THE INSURGENCE of CHAN SANTA CRUZ
BOOK NINE: BOOK of the JAGUAR PRIEST
CHAPTER THIRTY EIGHT
The lights of the Governmental Palace blazed, calling forth Solis like a moth to his errands. Silvestro and Maria found a comfortable seat in the Plaza facing the Ayuntamiento where government, also slowed by the heat, governed late into the night. Never had its shadows seemed richer in texture or its flowers so suffused with sweetness... as though the drought, having burned away all vanity extracted and exposed hitherto hidden essences. Guitarists roamed the darkened boulevard, poetry vendors whispered their wares. Silvestro paid one of the latter five centavos and the same amount to read the words and, for a moment, the cares of the day were swept aside by sentiments.
"Excuse me," came a piercing, drawling interruption. "Are these seats here occupied?" A thin white man burned to the color of a boiled shrimp was pointing to the end of their bench.
Silvestro shook his head angrily, for there were many empty places to sit. Maria began to turn her nose up but could not help but notice the way that the strange fellow tapped his fingers on a big box he had placed between his legs. He turned his head to smile at her, tapped the box again and rolled his eyes in such a comic manner that Marie was compelled to nod. This was all that it took for the intruder to offer his hand.
"Buenyas dias, people," the boiled scarecrow said, "I'm Frank Miller, out of Ohiyer. That's me." And he nodded and he smiled and tapped the box again, a very happy fellow despite the large, purple bruise beneath his eye.
"General Silvestro Kaak," Silvestro said, for Colonel Solis had remonstrated him not to feel discomfort with his Mexican rank. He no longer pretended an ignorance of Spanish, either. "My wife, Maria." And he nodded formally, inviting the American to pick his box up and depart.
But, to the disapproval of the Tatoob, Maria asked "What happened to you?"
"This?" Frank Miller shrugged as if the injury was of no meaning. "One of those Guardia, a German sympathizer, I think. Had an appointment to see the Governor but they contrived to lose it and pitched me out. After all the trouble I'd gone through to come here, Alvarado won't see me." And he sighed and his tapping slowed down to a mournful knock. "All the way from Ohiyer," he repeated in his execrable Spanish, leaning towards Maria. "I could have helped him."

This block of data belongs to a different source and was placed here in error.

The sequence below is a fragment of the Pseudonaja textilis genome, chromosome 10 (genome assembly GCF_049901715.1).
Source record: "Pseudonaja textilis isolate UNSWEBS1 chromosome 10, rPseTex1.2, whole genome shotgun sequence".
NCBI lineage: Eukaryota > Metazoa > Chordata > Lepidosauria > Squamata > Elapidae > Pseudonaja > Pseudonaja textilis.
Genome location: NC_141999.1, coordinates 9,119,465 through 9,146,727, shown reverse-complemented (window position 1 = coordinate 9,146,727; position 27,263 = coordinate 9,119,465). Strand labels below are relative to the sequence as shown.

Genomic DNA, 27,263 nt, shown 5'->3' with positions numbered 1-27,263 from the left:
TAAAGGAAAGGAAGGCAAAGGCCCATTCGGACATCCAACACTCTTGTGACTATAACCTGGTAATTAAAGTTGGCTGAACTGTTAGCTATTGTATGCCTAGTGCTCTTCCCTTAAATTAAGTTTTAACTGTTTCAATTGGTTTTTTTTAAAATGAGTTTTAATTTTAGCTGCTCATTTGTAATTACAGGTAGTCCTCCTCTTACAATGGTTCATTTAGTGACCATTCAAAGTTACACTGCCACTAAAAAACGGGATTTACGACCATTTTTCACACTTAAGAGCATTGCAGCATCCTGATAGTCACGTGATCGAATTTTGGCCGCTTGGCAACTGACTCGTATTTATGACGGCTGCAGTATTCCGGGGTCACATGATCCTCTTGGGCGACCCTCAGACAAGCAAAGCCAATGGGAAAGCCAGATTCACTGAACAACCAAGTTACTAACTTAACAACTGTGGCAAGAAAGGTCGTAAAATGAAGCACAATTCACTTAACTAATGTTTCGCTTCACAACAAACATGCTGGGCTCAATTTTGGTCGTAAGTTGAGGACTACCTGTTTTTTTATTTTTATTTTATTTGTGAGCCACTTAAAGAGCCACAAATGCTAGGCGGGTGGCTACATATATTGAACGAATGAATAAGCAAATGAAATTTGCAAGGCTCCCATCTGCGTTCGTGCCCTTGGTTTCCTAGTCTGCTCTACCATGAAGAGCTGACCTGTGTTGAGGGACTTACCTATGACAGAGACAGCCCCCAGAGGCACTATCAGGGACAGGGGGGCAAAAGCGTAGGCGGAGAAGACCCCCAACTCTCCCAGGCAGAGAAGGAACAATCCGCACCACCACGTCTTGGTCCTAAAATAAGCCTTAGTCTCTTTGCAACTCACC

"How?" she asked, ignoring her husband's hand which was more a warning than a caress.
"Why... because I am an inventor," the American replied, with an expression suggesting the question to be an insult. And then he opened his billfold, took out a paper and unfolded it, holding it up before the newlyweds. "My degree," he said and, as it was entirely in English and Latin, there could be no disputing that it was what Miller maintained it to be. "The moment that I heard that there was drought down here, I made my way straight to New Orleans. Folks in Mexico, they need me, I said to myself. Must be that the Governor's bad temper's got something to do with all this heat."
"I do not think that is true," Silvestro said for, as a Governor appointed by Carranza, he felt an obligation to defend another, despite his lingering suspicions that the politician had played some part in that incident on the road to Progreso. "Governor Alvarado is a scientific socialist of the highest morality."
"Well that could be so," said Miller, leaning back as if to distance himself from his prior criticism. "I never did see the Governor, only those guards of his. They don't understand inventions. But I'm mighty pleased to hear that you know of him," and the American coughed and his eyes went liquid like those of a puppy... if ever were such a long pink dog as Frank Miller. "It might not be... would it... well, I wouldn't want to impose but since you are on speaking terms with the Governor, uh... he would talk to you if you asked, wouldn't he, your being a General and all of that?"